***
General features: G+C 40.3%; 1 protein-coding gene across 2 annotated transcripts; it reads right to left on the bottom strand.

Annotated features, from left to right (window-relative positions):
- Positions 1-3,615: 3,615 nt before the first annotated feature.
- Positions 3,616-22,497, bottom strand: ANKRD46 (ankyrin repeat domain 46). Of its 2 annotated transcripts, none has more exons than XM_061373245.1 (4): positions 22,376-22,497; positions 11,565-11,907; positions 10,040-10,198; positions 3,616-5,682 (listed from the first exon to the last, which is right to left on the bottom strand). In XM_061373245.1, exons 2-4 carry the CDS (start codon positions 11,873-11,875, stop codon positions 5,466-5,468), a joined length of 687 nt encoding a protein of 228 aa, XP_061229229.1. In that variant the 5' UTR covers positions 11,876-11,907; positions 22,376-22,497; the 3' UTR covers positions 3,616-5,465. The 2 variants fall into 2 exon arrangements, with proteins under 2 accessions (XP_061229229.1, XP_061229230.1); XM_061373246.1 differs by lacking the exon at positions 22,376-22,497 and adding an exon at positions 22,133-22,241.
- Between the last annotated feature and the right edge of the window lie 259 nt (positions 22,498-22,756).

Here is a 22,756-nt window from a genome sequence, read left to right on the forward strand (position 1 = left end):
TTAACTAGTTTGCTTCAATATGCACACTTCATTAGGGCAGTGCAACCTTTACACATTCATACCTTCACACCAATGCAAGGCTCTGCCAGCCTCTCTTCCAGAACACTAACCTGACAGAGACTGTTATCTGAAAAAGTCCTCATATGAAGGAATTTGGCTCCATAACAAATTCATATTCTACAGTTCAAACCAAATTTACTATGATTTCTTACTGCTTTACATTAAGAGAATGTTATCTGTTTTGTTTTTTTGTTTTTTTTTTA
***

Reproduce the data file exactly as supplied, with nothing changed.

General features: G+C 40.3%; 1 protein-coding gene across 2 annotated transcripts; it reads right to left on the bottom strand.

Annotated features, from left to right (window-relative positions):
- Positions 1-3,615: 3,615 nt before the first annotated feature.
- Positions 3,616-22,497, bottom strand: ANKRD46 (ankyrin repeat domain 46). Of its 2 annotated transcripts, none has more exons than XM_061373245.1 (4): positions 22,376-22,497; positions 11,565-11,907; positions 10,040-10,198; positions 3,616-5,682 (listed from the first exon to the last, which is right to left on the bottom strand). In XM_061373245.1, exons 2-4 carry the CDS (start codon positions 11,873-11,875, stop codon positions 5,466-5,468), a joined length of 687 nt encoding a protein of 228 aa, XP_061229229.1. In that variant the 5' UTR covers positions 11,876-11,907; positions 22,376-22,497; the 3' UTR covers positions 3,616-5,465. The 2 variants fall into 2 exon arrangements, with proteins under 2 accessions (XP_061229229.1, XP_061229230.1); XM_061373246.1 differs by lacking the exon at positions 22,376-22,497 and adding an exon at positions 22,133-22,241.
- Between the last annotated feature and the right edge of the window lie 259 nt (positions 22,498-22,756).

Here is a 22,756-nt window from a genome sequence, read left to right on the forward strand (position 1 = left end):
TTAACTAGTTTGCTTCAATATGCACACTTCATTAGGGCAGTGCAACCTTTACACATTCATACCTTCACACCAATGCAAGGCTCTGCCAGCCTCTCTTCCAGAACACTAACCTGACAGAGACTGTTATCTGAAAAAGTCCTCATATGAAGGAATTTGGCTCCATAACAAATTCATATTCTACAGTTCAAACCAAATTTACTATGATTTCTTACTGCTTTACATTAAGAGAATGTTATCTGTTTTGTTTTTTTGTTTTTTTTTTA